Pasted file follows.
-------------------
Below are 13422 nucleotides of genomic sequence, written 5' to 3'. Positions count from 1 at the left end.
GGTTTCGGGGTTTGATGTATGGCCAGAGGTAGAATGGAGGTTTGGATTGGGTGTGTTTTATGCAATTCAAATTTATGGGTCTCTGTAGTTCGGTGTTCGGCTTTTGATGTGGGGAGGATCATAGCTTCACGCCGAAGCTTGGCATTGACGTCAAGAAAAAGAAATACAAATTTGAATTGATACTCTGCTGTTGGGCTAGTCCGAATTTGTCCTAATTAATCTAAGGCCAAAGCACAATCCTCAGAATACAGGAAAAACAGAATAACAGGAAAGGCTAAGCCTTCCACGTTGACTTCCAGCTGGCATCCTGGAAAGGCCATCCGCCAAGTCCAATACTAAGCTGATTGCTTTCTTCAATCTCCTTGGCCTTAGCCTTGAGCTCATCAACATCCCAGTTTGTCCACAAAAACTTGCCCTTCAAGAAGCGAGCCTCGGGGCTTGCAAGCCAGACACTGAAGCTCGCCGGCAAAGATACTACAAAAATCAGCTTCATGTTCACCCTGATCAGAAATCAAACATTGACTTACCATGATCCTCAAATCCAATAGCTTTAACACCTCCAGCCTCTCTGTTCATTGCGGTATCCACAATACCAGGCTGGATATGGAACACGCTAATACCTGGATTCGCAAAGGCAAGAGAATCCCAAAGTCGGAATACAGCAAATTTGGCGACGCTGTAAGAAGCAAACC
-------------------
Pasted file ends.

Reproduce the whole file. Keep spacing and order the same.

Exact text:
Below are 13422 nucleotides of genomic sequence, written 5' to 3'. Positions count from 1 at the left end.
GGTTTCGGGGTTTGATGTATGGCCAGAGGTAGAATGGAGGTTTGGATTGGGTGTGTTTTATGCAATTCAAATTTATGGGTCTCTGTAGTTCGGTGTTCGGCTTTTGATGTGGGGAGGATCATAGCTTCACGCCGAAGCTTGGCATTGACGTCAAGAAAAAGAAATACAAATTTGAATTGATACTCTGCTGTTGGGCTAGTCCGAATTTGTCCTAATTAATCTAAGGCCAAAGCACAATCCTCAGAATACAGGAAAAACAGAATAACAGGAAAGGCTAAGCCTTCCACGTTGACTTCCAGCTGGCATCCTGGAAAGGCCATCCGCCAAGTCCAATACTAAGCTGATTGCTTTCTTCAATCTCCTTGGCCTTAGCCTTGAGCTCATCAACATCCCAGTTTGTCCACAAAAACTTGCCCTTCAAGAAGCGAGCCTCGGGGCTTGCAAGCCAGACACTGAAGCTCGCCGGCAAAGATACTACAAAAATCAGCTTCATGTTCACCCTGATCAGAAATCAAACATTGACTTACCATGATCCTCAAATCCAATAGCTTTAACACCTCCAGCCTCTCTGTTCATTGCGGTATCCACAATACCAGGCTGGATATGGAACACGCTAATACCTGGATTCGCAAAGGCAAGAGAATCCCAAAGTCGGAATACAGCAAATTTGGCGACGCTGTAAGAAGCAAACC